"Bright forward-facing eyes set low on a big round face....... cuteness [emphasizes] rounded over sculptured, soft over refined, clumsy over quick": Sounds like Charlie with his saucer-big brown eyes and big round head (he's been wearing adult-size hats since he was 5), especially when he smiles.
This definition of The Cute Factor is from today's New York Times. Other aspects of "cuteness"--in panda bears, penguins, manatees, babies--are "a pair of big round ears, floppy limbs and a side-to-side, teeter-totter gait." Well. Charlie does have rather prominent ears (though you can't hide much with a buzz cut), something of the rag doll in how he moves his body, and a distinctive walk (so the neurologist said once, not unkindly). As for being "clumsy over quick," while Charlie is a champion bike rider and a fluid swimmer, he still sometimes stumbles over his own feet when traipsing on a neighbor's lawn.
The "other-wordly beauty" (in the words of psychologist Uta Frith) of many children with autism has something of the status of an urban legend in Autismland. Gary J. Heffner, an autism grandparent, refers to Bernard Rimland's description of autistic children as "usually exceptionally healthy and attractive, quite often precocious and alert in appearance" from Infantile Autism (1964) in pondering "what could be going on in the body of such a normal looking child to cause such a pervasive and devastating reaction to the world around them?" As I have heard some people say, "it's a good thing X child is so cute or how else would you put with when he does Y."
When I walk into a room of kids with autism, I do want to embrace each child but I like to think it is not because they're good-looking--it's because in each of them, poking at flashcards, fiddling with a Lego, screaming, I see Charlie. One of Charlie's old teachers used to say that his face would "light up like a Christmas tree" when a high school volunteer came into the room: To me, that is when Charlie is at his most beautiful, when his face is bright with joy at seeing a person he likes and loves or happiness when he knows he's done right.
This happened today after dinner when I said to Charlie "help Mom make your bed." He helped me pull the sheet taut over his mattress and put the pillow at one end. He smiled his secret smile: Did it.
Charlie smiled that smile when, this morning, I said "school today!" The bus driver asked me to drive him because of the weather (don't ask! I've contacted those in charge); Charlie smiled on hearing Dell'Amore Non Si Sa and the Cute Factor was in overdrive in my backseat, with an 8 1/2 year old, fleece hat pulled almost over his eyes, in such delight on hearing opera.
As the Times says, "Beauty attracts admiration and demands a pedestal; cuteness attracts affection and demands a lap."
Charlie had a happy day back at school and got to work with a new teaching assistant and the speech therapist. He was extra-over-stimulated--stomping and verbally stimming--on and off during his home ABA session; his therapist had him ask to listen to songs and Charlie, sitting on his big blue pillow, was calmer. He munched on a bowl of chicken while I made him oven French fries and ended his day making a nest of pillows and blankets in his room. "Mommy! Tel'dubbees trwee!"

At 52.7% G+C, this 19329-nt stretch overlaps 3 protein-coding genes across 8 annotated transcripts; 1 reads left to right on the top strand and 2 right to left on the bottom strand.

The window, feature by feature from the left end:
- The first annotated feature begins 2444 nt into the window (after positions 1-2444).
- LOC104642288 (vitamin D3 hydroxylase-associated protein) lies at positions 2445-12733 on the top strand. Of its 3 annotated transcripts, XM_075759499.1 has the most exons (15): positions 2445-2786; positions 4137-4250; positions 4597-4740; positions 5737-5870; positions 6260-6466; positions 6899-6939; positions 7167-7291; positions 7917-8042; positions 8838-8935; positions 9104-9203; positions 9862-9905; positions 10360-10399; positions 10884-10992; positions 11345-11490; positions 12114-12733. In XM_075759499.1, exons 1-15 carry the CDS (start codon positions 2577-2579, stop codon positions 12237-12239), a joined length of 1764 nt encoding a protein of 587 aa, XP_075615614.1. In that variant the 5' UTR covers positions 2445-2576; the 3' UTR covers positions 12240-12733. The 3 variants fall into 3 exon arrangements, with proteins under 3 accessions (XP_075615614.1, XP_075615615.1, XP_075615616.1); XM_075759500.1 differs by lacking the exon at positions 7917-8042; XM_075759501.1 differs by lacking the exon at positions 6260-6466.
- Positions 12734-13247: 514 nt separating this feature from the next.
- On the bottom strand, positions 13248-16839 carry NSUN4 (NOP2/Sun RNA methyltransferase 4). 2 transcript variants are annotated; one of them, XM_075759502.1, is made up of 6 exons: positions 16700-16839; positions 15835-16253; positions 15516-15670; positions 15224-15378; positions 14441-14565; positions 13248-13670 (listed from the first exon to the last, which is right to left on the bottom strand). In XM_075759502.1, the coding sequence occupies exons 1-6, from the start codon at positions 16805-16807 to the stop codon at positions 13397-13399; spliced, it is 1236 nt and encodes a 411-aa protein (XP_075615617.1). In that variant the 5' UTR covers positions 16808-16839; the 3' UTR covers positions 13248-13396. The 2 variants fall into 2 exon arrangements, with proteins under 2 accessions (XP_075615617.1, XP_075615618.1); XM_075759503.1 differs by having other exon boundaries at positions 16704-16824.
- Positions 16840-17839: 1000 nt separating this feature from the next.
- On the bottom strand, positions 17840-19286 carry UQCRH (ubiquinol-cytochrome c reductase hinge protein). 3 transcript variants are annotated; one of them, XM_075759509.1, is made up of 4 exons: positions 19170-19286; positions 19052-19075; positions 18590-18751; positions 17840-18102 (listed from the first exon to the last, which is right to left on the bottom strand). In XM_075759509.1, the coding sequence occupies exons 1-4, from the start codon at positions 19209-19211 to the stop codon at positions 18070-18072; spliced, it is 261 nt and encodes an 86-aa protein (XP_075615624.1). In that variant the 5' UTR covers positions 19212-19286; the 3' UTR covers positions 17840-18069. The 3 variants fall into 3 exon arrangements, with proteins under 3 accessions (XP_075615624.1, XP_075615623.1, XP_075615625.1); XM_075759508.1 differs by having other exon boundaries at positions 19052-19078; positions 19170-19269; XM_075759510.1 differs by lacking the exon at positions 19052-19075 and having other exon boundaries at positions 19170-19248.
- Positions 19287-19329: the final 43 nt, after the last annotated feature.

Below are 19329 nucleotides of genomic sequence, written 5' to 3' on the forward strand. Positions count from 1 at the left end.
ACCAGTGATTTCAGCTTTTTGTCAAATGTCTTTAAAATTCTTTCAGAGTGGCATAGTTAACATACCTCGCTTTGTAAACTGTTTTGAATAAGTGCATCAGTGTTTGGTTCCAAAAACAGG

"I want to hear Teletubbies Tree," I modelled.
"Hear Tel' dubbees trwee." A few minutes later, Charlie was giggling hysterically: "Help fix!" He was shuffling a ripped-off page from a lullaby songbook given to him by my sister when he was a baby. "Hon, put the page back in the book." I had to make my request twice, after which I asked for the book and put it back on the piano, as Charlie gathered up his blanket and rabbit while singing "Little April Showers." And took himself to bed: "Goo' night! [little grin, screwed up eyes.] Goo' night. Wuv oo."
"I love you, sweetheart," I said. And I would if Charlie did not, could not say it (as once he could not); if Charlie were still knocking his head on hard and soft surfaces; if Charlie did none of the things I just wrote about; if Charlie were not a brown-eyed handsome boy.
And I'd work just as hard and keep on reading and keep asking questions and keep asking others for help as we've done for these past seven years. Seeing Charlie's smile and, yes, cute face is its own reward but being Charlie's mother is a humbling experience that has made me richer than I could ever have imagined.
"Cute cuts through all layers of meaning and says, Let's not worry about complexities, just love me," as the Times quotes Dr. Denis Dutton, a philosopher of art in New Zealand. Today's kid twirling paper ripped from a book is "cute" but what about tomorrow's teenager, or 40-year-old? Autism is a complex neurobiological disorder, a disability, that demands that we cut through every layer of ignorance, every "that's all that we can do" and the resigned shake of the head, every roll of bureaucratic red tape, so we can get what we need for our children, to give them the best chance possible to be all that they can be: Cute, yes, beautiful, yes, thoroughly lovable, of course---and very, very capable of learning and living lives of meaning and accomplishment.
And that is the beautiful, the good life, we want for Charlie and for all kids on the autism spectrum.